Friday 19 April 2013

Feeling MOOC-y? Think about your content

Plenty has been written about MOOCs already, but most of what I've read has related to the wider debate about them (are they a good thing or a bad thing? etc). I wanted to write a quick post thinking about the copyright and licensing issues around the creation of MOOCs with particular focus on the UK.

The key word in the acronym 'MOOC' is 'open'. Open in theory means that the course is freely available to all worldwide via the Internet. This already means that universities need to think beyond what is done in the lecture theatre / seminar room space, and not just from a technological point of view. Within the UK, UK copyright laws take effect, but what if a student is doing the MOOC from their home in India? When developing content for a MOOC, educators must ensure that the resources they create are their own and that any third party content (such as images retrieved from the Internet, video clips, journal articles, and so on) is appropriately licensed for such a wide use online.

However - it's not always easy or possible to get copyright permission to use third party material for a public online course. This is where the difference between face-to-face teaching and delivery of teaching online really shows itself in copyright law. Not only is the whole approach to teaching different, but the approach to using resources must be different too. What may be permissible in a classroom environment (such as showing clips from a film for instructional purposes) is not permissible in the online environment. Educators must therefore think hard about what they want to use, whether they really need to use it and whether they could seek alternatives should they not be allowed to use it.

Educators should treat their course materials for MOOCs in the same way as they would treat the writing of a journal article; permissions to use third party content must be acquired before the publisher will publish the work. Universities and other institutions embarking on the MOOCs route must ensure that their compliance / legal departments are involved in the process so as not to run the risk of having an entire course taken offline because of copyright infringement in one small element of it.

So where can educators go for help? Well, there are loads of resources out there which can be freely used without the need to seek permission. Much of the content in Wikimedia is in the public domain, which means that copyright has expired and it can be freely used (always check to see as it will be explicitly stated). Or find content which has been licensed with Creative Commons licences; the widest licence is CC-BY, and most CC licensed works can be used in open content. Linking to content held elsewhere is the next best thing, although you need to make sure that you are not linking to items held behind a paywall or behind one of your own institutional subscriptions. Open access works and Open Educational Resources can be found across the Internet and may be incorporated into a MOOC. And finally librarians are a valuable source of information, particularly those who deal with subscription-based resources as they usually have good negotiation skills.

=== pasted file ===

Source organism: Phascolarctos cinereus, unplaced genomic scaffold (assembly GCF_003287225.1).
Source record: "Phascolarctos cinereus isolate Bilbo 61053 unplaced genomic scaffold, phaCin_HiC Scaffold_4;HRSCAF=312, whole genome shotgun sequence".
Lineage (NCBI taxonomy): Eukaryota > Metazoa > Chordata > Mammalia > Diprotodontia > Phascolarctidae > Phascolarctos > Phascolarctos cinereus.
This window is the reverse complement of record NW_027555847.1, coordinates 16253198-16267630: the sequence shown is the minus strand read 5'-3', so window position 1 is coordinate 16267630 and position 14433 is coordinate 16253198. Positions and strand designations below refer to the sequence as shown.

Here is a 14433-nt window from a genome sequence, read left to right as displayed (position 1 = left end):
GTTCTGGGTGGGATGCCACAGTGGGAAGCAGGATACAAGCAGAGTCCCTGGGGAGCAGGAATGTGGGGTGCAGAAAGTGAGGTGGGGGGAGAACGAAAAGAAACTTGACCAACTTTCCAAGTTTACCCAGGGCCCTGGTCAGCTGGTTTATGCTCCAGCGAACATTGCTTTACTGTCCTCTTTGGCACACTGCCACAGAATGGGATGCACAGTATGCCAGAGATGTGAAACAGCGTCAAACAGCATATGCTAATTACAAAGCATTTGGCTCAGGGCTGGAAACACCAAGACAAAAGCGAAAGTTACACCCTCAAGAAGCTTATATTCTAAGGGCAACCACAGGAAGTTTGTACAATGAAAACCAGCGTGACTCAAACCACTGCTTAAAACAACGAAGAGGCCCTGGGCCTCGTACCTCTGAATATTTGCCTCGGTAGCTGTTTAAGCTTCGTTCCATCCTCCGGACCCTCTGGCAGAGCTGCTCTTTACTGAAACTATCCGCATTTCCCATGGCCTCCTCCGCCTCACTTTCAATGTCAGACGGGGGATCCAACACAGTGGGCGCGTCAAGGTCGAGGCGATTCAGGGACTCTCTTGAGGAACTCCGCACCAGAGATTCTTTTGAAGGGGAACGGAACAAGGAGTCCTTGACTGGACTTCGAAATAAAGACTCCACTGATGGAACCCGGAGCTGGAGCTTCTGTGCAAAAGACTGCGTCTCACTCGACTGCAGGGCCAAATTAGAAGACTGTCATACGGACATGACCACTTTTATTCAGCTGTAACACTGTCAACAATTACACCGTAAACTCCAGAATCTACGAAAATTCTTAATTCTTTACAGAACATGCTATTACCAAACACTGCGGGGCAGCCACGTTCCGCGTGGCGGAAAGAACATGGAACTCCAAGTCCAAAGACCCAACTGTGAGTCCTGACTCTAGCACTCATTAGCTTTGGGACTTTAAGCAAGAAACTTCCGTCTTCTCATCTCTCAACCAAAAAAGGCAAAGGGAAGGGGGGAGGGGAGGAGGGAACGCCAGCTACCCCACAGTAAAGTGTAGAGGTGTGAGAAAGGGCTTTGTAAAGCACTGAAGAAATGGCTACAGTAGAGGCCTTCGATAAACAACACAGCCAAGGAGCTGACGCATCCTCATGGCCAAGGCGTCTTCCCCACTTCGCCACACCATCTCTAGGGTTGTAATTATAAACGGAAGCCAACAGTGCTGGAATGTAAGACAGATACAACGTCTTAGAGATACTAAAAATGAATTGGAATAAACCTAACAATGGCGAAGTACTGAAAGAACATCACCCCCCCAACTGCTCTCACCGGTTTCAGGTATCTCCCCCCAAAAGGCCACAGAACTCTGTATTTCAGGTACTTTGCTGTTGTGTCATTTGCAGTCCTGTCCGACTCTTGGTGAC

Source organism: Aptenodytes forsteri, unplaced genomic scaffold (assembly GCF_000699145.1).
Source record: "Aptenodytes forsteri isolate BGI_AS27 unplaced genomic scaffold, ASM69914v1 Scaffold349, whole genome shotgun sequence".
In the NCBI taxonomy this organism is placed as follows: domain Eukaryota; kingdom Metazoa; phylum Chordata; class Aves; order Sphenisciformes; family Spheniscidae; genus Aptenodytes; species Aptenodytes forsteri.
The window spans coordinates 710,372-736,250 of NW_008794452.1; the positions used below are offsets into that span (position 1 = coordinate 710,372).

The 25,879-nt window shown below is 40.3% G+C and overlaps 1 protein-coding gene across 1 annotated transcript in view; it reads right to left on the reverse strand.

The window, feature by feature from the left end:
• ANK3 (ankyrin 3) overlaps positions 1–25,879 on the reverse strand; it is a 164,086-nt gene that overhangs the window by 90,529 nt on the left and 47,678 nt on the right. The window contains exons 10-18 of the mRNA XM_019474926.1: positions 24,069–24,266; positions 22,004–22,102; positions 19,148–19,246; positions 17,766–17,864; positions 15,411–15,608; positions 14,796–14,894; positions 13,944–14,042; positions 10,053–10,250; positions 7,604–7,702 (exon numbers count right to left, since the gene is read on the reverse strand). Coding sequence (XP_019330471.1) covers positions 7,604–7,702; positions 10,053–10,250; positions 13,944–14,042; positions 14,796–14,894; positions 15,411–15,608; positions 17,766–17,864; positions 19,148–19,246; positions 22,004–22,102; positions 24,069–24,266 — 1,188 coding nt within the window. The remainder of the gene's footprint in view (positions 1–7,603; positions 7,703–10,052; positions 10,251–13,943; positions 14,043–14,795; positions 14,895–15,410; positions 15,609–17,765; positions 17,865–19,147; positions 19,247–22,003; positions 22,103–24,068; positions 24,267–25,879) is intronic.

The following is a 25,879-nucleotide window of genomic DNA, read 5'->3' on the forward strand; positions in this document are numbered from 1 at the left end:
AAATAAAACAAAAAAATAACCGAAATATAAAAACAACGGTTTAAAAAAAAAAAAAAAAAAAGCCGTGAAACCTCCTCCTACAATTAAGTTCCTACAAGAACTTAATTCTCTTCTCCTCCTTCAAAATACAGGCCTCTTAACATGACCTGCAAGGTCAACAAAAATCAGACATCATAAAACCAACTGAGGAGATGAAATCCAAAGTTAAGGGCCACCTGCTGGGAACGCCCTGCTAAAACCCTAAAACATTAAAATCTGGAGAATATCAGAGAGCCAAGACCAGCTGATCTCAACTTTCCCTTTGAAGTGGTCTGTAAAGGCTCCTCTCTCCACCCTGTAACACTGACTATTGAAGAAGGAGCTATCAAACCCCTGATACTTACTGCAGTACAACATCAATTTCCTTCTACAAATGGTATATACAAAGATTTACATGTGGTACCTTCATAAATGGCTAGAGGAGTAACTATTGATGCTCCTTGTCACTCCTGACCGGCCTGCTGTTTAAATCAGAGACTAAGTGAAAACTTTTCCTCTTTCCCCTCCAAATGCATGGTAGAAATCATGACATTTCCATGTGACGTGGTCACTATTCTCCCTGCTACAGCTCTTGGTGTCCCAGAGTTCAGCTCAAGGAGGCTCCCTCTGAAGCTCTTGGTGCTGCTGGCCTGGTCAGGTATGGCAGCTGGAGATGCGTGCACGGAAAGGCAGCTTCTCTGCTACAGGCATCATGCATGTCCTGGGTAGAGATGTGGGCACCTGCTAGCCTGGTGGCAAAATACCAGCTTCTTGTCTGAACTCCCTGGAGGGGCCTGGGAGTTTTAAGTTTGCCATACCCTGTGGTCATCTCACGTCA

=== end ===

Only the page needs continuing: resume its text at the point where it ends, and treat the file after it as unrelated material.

Technology is a wonderful thing, and education is becoming more and more innovative. But when it's public-facing and accessible to the world, the institution must appreciate that there are risks involved with using content that is not its own and therefore must take appropriate steps to ensure that content is truly 'open'.

Some excellent further resources:

Embracing OER and MOOCs to transform education
It's 166 slides long but it's well worth flicking through as there are some great resources highlighted as places to find open content:

MOOCs and Libraries: Copyright, Licensing, Open Access
It's 59:39 minutes long so watch it over your lunch break or in stages! But a fantastic panel discussion about how some of the US universities have approached MOOCs, how they have persuaded faculty to get on board with the concept and helpful tips and tricks that they've implemented. Some excellent questions asked at the end too, particularly about contractual limitations (e.g. when you have an image from a museum that you are not permitted to make available online):

MOOC Yourself: set up your own MOOC
Sadly this is restricted to Kindle only (something I don't have) but it looks like a great resource and is an interesting way of monetising a CC-licensed product. It's very cheap as well so might be a worthwhile investement!


  1. Thanks for linking to the MOOCs and Libraries panel - happy to see it is worth the 59 mins!

  2. Thanks - this is a lovely post and very helpful.

  3. That's a great post copyrightgirl - thank you. It's coming at a useful point in the course too because this week we're thinking about 'readiness' for online learning and learner needs etc. So that is making me wonder how much we need to encourage our online learners to engage with copyright protocols. With the emphasis on collaborative learning in online environments and with user-generated content, to what extent can we expect students to ensure that the content that they are sharing, is truly open?

  4. I know you said that "educators must ensure that the resources they create are their own"
    I would also say that you should make sure that resources they reuse are their own. One of the biggest problems is where staff have something (a powerpoint?) they created years back, in their minds its "theirs" but in reality there are probably a few pictures in them that are not appropriately sourced.
    Similarly recordings of lectures where copyrighted materials are showing on the projected display might cause you problems